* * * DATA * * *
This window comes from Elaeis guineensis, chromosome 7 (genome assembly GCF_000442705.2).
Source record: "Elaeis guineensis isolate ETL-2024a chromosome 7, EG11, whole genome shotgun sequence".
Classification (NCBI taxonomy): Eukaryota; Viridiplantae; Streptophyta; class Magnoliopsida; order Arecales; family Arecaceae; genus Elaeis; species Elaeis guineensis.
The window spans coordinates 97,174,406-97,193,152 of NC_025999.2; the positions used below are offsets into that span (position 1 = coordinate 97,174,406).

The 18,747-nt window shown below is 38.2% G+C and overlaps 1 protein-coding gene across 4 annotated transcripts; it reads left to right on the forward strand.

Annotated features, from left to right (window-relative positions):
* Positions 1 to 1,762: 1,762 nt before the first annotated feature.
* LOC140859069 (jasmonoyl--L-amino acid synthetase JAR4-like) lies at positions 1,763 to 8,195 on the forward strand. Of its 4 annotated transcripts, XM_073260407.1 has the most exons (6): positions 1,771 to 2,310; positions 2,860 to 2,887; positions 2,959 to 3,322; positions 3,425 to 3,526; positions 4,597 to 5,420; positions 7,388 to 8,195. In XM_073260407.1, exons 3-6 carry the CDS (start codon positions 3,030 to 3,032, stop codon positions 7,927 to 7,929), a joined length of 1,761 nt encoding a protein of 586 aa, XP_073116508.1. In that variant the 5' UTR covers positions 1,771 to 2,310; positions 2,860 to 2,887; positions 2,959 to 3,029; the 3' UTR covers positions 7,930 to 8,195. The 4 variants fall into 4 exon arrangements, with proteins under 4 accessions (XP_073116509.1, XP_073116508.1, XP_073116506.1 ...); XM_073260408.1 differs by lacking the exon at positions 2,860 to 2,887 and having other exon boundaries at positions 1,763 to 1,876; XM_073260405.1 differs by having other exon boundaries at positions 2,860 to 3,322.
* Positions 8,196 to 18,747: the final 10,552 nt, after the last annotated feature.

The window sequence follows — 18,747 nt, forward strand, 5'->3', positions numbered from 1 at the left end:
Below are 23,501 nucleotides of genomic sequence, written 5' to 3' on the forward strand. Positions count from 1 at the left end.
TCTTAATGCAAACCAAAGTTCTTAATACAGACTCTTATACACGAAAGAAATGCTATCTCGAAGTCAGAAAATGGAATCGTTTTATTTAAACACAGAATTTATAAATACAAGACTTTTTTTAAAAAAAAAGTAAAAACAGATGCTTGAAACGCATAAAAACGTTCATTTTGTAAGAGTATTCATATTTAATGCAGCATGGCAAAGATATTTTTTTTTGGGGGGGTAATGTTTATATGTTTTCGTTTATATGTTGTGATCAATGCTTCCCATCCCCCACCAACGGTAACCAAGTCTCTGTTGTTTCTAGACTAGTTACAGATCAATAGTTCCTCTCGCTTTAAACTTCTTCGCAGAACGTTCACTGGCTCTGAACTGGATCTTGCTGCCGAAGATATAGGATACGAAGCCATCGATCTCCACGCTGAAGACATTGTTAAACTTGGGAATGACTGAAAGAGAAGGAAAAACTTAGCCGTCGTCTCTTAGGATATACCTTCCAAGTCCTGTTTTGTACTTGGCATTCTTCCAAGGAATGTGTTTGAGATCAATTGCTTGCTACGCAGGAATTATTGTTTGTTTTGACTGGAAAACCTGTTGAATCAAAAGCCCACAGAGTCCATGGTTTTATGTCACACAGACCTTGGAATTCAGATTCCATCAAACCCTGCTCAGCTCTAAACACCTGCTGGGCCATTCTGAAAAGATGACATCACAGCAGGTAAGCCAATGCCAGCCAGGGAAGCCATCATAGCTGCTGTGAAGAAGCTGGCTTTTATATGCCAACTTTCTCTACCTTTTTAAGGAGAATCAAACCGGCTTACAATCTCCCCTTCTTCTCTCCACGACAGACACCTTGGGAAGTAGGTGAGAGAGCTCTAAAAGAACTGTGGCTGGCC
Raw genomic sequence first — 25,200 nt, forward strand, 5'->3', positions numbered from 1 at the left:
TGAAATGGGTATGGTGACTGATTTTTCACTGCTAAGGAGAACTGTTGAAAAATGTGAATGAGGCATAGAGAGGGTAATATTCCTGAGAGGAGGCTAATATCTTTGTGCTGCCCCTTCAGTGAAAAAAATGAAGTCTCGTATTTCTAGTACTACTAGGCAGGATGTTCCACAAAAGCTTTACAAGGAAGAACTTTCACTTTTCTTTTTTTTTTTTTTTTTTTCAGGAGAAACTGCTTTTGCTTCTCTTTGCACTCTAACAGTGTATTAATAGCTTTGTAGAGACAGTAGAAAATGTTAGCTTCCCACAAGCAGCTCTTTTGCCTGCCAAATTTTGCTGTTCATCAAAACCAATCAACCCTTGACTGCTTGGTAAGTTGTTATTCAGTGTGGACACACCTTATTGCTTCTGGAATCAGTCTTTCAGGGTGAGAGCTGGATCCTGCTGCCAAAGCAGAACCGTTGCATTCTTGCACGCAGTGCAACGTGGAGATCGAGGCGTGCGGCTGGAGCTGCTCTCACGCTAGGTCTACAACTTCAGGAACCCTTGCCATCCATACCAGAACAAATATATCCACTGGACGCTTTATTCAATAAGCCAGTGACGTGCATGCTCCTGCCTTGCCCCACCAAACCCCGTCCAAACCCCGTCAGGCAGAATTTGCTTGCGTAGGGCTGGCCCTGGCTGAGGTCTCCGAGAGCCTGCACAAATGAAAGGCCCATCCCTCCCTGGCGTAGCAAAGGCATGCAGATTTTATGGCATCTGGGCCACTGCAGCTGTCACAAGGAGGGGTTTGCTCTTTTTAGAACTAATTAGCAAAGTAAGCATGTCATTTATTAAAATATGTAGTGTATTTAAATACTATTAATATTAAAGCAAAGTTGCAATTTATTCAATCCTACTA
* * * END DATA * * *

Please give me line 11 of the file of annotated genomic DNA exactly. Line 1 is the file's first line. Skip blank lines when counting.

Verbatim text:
Below are 23,501 nucleotides of genomic sequence, written 5' to 3' on the forward strand. Positions count from 1 at the left end.